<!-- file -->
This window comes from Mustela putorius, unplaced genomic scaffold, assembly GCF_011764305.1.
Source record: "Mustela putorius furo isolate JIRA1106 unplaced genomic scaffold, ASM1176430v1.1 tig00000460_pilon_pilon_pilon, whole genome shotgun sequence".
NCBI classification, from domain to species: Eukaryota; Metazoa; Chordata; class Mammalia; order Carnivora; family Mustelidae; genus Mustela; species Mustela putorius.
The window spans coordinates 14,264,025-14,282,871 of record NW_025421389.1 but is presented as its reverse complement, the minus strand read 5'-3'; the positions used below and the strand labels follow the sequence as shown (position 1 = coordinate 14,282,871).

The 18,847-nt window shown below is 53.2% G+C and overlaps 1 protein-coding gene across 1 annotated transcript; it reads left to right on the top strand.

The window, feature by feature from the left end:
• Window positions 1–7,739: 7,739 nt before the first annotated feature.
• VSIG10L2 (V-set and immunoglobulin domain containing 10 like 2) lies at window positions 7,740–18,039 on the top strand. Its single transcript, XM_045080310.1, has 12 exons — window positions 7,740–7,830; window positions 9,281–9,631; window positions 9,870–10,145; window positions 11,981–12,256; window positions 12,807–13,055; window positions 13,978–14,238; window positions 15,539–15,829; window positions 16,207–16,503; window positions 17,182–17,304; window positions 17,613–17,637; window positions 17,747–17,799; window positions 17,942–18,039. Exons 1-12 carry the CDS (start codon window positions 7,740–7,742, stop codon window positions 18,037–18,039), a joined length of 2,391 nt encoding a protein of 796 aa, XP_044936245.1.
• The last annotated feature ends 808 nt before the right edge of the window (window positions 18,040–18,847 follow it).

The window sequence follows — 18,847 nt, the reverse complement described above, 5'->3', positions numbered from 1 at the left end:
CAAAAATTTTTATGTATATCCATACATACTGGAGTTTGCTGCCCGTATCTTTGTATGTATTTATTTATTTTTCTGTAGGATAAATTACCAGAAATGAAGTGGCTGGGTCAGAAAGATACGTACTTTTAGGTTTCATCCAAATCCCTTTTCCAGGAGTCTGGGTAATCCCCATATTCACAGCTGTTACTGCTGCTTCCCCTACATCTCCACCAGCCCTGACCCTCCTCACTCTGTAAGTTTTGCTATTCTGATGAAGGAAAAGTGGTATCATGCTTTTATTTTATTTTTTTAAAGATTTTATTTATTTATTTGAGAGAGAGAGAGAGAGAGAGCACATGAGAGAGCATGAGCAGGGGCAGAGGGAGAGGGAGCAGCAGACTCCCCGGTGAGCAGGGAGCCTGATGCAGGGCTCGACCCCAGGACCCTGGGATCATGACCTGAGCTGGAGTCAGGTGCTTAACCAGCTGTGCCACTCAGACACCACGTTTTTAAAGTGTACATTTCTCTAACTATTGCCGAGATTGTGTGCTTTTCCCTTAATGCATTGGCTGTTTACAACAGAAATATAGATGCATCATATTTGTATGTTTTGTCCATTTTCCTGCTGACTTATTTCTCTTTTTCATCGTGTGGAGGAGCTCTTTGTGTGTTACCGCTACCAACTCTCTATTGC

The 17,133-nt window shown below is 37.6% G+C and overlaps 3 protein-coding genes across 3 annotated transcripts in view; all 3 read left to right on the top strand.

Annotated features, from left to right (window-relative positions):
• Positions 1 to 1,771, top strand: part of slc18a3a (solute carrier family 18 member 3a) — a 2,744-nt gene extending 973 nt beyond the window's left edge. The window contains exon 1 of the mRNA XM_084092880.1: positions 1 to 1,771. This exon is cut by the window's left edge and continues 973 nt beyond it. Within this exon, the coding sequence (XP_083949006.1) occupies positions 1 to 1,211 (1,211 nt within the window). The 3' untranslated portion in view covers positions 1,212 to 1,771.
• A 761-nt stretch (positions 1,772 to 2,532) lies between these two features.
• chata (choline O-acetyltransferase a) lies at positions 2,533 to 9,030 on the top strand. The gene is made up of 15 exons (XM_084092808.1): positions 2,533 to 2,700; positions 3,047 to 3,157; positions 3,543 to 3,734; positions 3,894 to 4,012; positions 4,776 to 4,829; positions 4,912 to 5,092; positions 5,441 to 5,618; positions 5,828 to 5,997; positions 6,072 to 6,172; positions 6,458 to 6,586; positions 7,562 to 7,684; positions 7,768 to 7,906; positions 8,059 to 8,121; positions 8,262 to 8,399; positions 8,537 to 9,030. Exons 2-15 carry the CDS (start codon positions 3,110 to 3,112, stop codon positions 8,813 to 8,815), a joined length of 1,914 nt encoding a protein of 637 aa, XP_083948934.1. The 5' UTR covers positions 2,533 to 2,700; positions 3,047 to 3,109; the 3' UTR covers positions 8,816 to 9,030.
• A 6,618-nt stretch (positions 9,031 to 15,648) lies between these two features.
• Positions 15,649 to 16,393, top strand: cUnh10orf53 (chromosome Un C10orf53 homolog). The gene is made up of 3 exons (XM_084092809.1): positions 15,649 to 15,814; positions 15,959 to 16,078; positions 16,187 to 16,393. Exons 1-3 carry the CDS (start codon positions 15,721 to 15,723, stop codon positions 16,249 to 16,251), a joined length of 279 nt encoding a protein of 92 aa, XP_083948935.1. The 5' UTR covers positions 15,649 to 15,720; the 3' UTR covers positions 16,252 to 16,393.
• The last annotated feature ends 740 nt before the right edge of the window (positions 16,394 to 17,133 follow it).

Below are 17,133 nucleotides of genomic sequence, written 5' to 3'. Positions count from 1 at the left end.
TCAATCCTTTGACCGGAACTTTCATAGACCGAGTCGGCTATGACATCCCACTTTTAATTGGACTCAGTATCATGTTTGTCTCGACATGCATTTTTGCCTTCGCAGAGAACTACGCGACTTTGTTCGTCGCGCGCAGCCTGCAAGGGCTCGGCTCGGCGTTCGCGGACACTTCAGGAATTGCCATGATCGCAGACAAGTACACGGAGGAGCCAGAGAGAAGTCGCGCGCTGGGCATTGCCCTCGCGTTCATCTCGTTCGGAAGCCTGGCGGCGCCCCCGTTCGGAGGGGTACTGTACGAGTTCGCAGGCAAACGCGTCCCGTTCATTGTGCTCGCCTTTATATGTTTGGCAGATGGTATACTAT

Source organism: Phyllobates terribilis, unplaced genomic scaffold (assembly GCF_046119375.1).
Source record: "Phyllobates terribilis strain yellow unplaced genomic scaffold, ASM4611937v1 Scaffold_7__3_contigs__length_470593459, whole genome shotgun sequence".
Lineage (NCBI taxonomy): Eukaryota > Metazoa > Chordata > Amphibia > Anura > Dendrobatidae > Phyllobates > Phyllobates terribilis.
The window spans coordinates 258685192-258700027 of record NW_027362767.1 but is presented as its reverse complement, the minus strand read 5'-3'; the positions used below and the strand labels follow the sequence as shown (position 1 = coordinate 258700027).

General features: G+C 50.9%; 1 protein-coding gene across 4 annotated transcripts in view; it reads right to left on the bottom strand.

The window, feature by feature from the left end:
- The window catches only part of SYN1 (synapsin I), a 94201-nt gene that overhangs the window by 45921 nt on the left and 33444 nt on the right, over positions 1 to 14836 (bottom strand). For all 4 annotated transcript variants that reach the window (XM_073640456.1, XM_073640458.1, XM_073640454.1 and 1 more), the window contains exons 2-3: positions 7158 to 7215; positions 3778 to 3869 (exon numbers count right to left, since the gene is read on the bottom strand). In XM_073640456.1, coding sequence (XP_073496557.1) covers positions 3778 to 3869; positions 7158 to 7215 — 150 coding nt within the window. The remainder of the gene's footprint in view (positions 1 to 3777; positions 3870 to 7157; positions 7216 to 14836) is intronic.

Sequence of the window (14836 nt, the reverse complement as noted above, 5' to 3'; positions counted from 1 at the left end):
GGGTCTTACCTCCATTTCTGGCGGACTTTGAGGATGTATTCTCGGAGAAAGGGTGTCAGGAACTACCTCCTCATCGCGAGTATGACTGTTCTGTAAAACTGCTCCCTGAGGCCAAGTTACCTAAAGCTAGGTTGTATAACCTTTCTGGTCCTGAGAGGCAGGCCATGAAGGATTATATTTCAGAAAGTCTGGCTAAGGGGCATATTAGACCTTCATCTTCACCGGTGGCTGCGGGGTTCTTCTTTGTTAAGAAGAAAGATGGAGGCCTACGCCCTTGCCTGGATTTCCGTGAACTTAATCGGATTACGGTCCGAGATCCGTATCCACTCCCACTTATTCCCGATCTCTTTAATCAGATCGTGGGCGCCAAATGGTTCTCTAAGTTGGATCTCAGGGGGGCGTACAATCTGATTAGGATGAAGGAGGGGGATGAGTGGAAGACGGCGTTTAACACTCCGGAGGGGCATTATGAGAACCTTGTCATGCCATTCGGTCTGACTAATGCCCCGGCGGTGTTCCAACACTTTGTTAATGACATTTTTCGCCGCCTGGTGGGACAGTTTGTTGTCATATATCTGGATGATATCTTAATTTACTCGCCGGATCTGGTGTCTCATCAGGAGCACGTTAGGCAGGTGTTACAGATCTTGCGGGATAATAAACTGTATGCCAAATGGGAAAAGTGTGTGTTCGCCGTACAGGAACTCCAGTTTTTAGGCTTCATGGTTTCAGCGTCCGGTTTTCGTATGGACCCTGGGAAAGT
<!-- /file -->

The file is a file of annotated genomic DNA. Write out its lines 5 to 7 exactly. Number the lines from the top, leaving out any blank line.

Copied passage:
The 18,847-nt window shown below is 53.2% G+C and overlaps 1 protein-coding gene across 1 annotated transcript; it reads left to right on the top strand.

The window, feature by feature from the left end:
• Window positions 1–7,739: 7,739 nt before the first annotated feature.